Planned Parenthood

Abortion Q&A

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Does having an abortion really lead to breast cancer?

No. No. No. No. No. There is no truth to this at all. It is one of those nasty myths invented by anti-choice organizations to frighten women away from having an abortion.

Four years ago, the federal government put together a team of researchers to review the many studies that have been done on this over the years. They decided that there were flaws in the studies that linked abortion and breast cancer. The best studies, including one of 1.5 million women in Denmark, have found no link between cancer and abortion — none. These finding were reconfirmed in 2010.

A friend told me that Bill O’Reilly said on his radio show that abortion is never needed to save a woman’s life. Is that true? Is abortion ever really necessary to save a woman’s life?

Yes. There are a variety of health conditions in which abortion may become critical to protect a woman's life. There is, for example, a form of pregnancy-related high blood pressure that can be life threatening. The medical term for it is preeclampsia. It occurs in seven percent of pregnant women. If it is untreated or doesn't respond to treatment, it can lead to convulsions, failure of various organ systems, coma, or death. Abortion may be the only way to save the woman's life.

Certain other conditions, such as severe diabetes, heart disease, or trauma from car accidents, may also require abortion to save a woman's life. Termination of pregnancy is also essential to save the life of a woman with an ectopic (tubal) pregnancy.

What's wrong with having a 24-hour waiting period before abortion?

State laws that require mandatory waiting periods before a woman can get an abortion do not offer any health benefits. They result in increased expenses, travel difficulties, and medical risks. They unnecessarily postpone the procedure even when a woman has already made a deliberate, mature, and fully informed choice.

In many areas, women's health centers that provide abortion do not operate daily, so a mandatory 24- or 48-hour delay may result in a much longer waiting period, increasing the number of later abortions. Because 87 percent of all counties in this country have no abortion providers, these requirements are especially burdensome to rural and poor women, who may not be able to take extra days off from work, travel long distances, or find appropriate child care while they are away from home.

I'm scheduled to get a D&C abortion next week. What will happen?

The more precise term for the kind of abortion you will be having is vacuum aspiration abortion. The health care provider will empty your uterus with machine-operated suction or with a hand-held device that creates suction through a syringe. D&C (dilation and curettage) refers to use of medical instruments to open the cervix or mouth of the uterus so that the uterus can be emptied — dilation — and the use of a narrow metal loop called a curette to clean the walls of the uterus — curettage. This method is used from four to 16 weeks after a woman's last period.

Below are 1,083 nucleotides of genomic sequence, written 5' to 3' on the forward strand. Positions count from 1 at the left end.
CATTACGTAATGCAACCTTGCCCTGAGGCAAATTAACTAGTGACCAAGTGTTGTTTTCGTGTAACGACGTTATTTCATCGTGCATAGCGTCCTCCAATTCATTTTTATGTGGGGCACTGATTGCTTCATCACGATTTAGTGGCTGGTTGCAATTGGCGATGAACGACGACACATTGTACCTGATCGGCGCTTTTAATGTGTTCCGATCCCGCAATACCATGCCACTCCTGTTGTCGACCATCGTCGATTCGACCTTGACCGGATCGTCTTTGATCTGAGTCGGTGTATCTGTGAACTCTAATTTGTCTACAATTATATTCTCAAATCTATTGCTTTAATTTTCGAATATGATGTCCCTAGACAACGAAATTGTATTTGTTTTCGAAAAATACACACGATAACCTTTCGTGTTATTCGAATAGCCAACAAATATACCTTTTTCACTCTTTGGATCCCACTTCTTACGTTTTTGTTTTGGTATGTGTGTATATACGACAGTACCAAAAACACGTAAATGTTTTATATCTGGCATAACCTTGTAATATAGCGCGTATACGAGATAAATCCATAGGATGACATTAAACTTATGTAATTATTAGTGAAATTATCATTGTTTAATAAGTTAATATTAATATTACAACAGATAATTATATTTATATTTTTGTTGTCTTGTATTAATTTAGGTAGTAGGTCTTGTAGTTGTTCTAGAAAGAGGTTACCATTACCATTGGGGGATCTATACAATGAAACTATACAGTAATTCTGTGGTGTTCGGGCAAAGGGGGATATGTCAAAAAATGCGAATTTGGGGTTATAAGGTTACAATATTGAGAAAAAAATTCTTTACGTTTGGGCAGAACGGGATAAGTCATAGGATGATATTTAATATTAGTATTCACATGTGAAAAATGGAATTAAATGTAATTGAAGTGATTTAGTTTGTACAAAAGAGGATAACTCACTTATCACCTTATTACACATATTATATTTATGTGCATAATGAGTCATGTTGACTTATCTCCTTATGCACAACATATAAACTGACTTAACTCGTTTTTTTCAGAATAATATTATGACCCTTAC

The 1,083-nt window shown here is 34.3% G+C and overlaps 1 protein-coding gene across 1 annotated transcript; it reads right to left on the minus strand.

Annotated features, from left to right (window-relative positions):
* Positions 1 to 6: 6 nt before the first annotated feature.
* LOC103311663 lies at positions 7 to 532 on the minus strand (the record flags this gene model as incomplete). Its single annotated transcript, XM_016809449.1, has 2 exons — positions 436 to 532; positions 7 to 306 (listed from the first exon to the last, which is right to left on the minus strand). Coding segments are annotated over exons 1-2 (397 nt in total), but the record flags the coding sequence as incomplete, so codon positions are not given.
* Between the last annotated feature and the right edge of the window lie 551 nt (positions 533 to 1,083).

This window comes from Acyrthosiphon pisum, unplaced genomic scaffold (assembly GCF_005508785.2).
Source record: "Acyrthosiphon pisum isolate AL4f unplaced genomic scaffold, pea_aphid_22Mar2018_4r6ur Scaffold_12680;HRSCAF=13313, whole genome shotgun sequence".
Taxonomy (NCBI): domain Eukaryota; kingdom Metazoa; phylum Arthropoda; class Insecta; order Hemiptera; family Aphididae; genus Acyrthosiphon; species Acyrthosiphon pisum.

Before having an abortion, a woman must sign a consent form, provide her medical history, and have laboratory tests and a physical exam. A vacuum aspiration abortion will only take 10-20 minutes, but women who have abortions in the first weeks of pregnancy are asked to rest in the recovery room for about an hour afterwards.

Most women feel pain similar to menstrual cramps. For others, abortion is more uncomfortable. Local painkillers are used, but some women opt for sedation or general anesthesia. After the abortion, a woman may have cramps and may bleed on and off for several days up to a couple of weeks. She'll receive after-care instructions and will need to schedule a follow-up appointment in two to four weeks.

If a woman says she's had a D&C, does that mean that she had an abortion?

Not necessarily. Dilation and curettage (D&C) is a procedure that involves stretching open the cervix with medication and/or instruments called dilators and then removing all or part of the uterine lining — the endometrium — with a spoon-shaped instrument called a curette. D&C is done for many reasons. It may be done to

  • perform an abortion
  • remove remains of the placenta after childbirth or miscarriage
  • diagnose or rule out endometrial cancer
  • diagnose or remove suspected polyps
  • diagnose and treat problems with heavy or abnormal bleeding
  • follow up on Pap or other tests that indicate abnormalities in the uterus

If the D&C is done to diagnose a possible abnormal condition of the uterus, the tissue removed is analyzed by a pathologist.

How accurate are pregnancy tests after abortion?

The pregnancy hormone, HCG (human chorionic gonadatropin), can remain in the body for up to 60 days after an abortion. Similarly, HCG levels can be measurable for weeks after childbirth. This can lead to pregnancy tests with false positive results for women who take home pregnancy tests.

Women who use home pregnancy tests and who are concerned that pregnancy is continuing or another pregnancy has occurred can consult their health care provider to test for the precise levels of HCG. After at least two tests, the provider will be able to tell whether the HCG is rising — a continuing or new pregnancy — or whether it is falling — no pregnancy.

This column is for informational purposes only and is not intended to constitute medical advice, diagnosis, or treatment. If you have a medical problem, please call toll-free 1-800-230-PLAN for an appointment with the Planned Parenthood health center nearest you.
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Abortion Q&A